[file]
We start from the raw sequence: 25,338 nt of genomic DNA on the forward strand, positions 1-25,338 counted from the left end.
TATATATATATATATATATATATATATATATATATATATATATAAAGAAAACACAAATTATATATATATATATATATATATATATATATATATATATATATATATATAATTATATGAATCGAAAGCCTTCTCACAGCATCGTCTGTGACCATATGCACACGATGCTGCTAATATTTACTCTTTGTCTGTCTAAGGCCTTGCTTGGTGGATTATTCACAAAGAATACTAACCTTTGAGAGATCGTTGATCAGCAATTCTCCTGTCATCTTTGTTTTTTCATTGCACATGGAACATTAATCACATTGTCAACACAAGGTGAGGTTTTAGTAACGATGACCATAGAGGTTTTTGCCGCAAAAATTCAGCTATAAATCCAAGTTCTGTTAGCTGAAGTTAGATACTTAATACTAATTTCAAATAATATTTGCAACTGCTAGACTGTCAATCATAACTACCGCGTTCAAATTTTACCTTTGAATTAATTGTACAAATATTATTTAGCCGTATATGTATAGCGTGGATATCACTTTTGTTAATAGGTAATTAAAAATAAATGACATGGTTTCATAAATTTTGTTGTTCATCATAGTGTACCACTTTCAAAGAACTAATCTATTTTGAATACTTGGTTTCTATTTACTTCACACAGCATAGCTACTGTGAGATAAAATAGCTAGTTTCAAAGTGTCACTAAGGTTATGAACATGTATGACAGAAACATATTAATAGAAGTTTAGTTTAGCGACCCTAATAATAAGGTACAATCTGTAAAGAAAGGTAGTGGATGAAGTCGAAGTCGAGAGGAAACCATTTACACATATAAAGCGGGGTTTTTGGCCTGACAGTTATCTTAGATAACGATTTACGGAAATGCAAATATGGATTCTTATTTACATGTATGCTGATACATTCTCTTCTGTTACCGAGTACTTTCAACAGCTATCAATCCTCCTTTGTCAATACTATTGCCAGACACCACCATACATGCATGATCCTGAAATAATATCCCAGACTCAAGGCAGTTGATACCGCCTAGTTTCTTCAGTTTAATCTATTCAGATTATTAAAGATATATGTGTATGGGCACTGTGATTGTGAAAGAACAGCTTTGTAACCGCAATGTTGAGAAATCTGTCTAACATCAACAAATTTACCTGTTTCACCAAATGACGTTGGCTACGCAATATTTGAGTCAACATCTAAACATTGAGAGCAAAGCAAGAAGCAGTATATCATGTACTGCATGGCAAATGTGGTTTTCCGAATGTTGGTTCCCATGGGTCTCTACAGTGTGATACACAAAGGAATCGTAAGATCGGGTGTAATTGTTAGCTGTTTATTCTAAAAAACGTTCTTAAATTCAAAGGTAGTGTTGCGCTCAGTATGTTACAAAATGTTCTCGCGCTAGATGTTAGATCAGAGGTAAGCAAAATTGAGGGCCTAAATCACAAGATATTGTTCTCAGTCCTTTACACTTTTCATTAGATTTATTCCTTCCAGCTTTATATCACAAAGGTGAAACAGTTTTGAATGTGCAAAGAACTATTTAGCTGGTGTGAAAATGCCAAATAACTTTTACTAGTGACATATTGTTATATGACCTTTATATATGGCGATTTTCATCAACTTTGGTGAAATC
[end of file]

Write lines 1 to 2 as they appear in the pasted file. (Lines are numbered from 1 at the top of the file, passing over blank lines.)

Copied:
We start from the raw sequence: 25,338 nt of genomic DNA on the forward strand, positions 1-25,338 counted from the left end.
TATATATATATATATATATATATATATATATATATATATATATAAAGAAAACACAAATTATATATATATATATATATATATATATATATATATATATATATATATATAATTATATGAATCGAAAGCCTTCTCACAGCATCGTCTGTGACCATATGCACACGATGCTGCTAATATTTACTCTTTGTCTGTCTAAGGCCTTGCTTGGTGGATTATTCACAAAGAATACTAACCTTTGAGAGATCGTTGATCAGCAATTCTCCTGTCATCTTTGTTTTTTCATTGCACATGGAACATTAATCACATTGTCAACACAAGGTGAGGTTTTAGTAACGATGACCATAGAGGTTTTTGCCGCAAAAATTCAGCTATAAATCCAAGTTCTGTTAGCTGAAGTTAGATACTTAATACTAATTTCAAATAATATTTGCAACTGCTAGACTGTCAATCATAACTACCGCGTTCAAATTTTACCTTTGAATTAATTGTACAAATATTATTTAGCCGTATATGTATAGCGTGGATATCACTTTTGTTAATAGGTAATTAAAAATAAATGACATGGTTTCATAAATTTTGTTGTTCATCATAGTGTACCACTTTCAAAGAACTAATCTATTTTGAATACTTGGTTTCTATTTACTTCACACAGCATAGCTACTGTGAGATAAAATAGCTAGTTTCAAAGTGTCACTAAGGTTATGAACATGTATGACAGAAACATATTAATAGAAGTTTAGTTTAGCGACCCTAATAATAAGGTACAATCTGTAAAGAAAGGTAGTGGATGAAGTCGAAGTCGAGAGGAAACCATTTACACATATAAAGCGGGGTTTTTGGCCTGACAGTTATCTTAGATAACGATTTACGGAAATGCAAATATGGATTCTTATTTACATGTATGCTGATACATTCTCTTCTGTTACCGAGTACTTTCAACAGCTATCAATCCTCCTTTGTCAATACTATTGCCAGACACCACCATACATGCATGATCCTGAAATAATATCCCAGACTCAAGGCAGTTGATACCGCCTAGTTTCTTCAGTTTAATCTATTCAGATTATTAAAGATATATGTGTATGGGCACTGTGATTGTGAAAGAACAGCTTTGTAACCGCAATGTTGAGAAATCTGTCTAACATCAACAAATTTACCTGTTTCACCAAATGACGTTGGCTACGCAATATTTGAGTCAACATCTAAACATTGAGAGCAAAGCAAGAAGCAGTATATCATGTACTGCATGGCAAATGTGGTTTTCCGAATGTTGGTTCCCATGGGTCTCTACAGTGTGATACACAAAGGAATCGTAAGATCGGGTGTAATTGTTAGCTGTTTATTCTAAAAAACGTTCTTAAATTCAAAGGTAGTGTTGCGCTCAGTATGTTACAAAATGTTCTCGCGCTAGATGTTAGATCAGAGGTAAGCAAAATTGAGGGCCTAAATCACAAGATATTGTTCTCAGTCCTTTACACTTTTCATTAGATTTATTCCTTCCAGCTTTATATCACAAAGGTGAAACAGTTTTGAATGTGCAAAGAACTATTTAGCTGGTGTGAAAATGCCAAATAACTTTTACTAGTGACATATTGTTATATGACCTTTATATATGGCGATTTTCATCAACTTTGGTGAAATC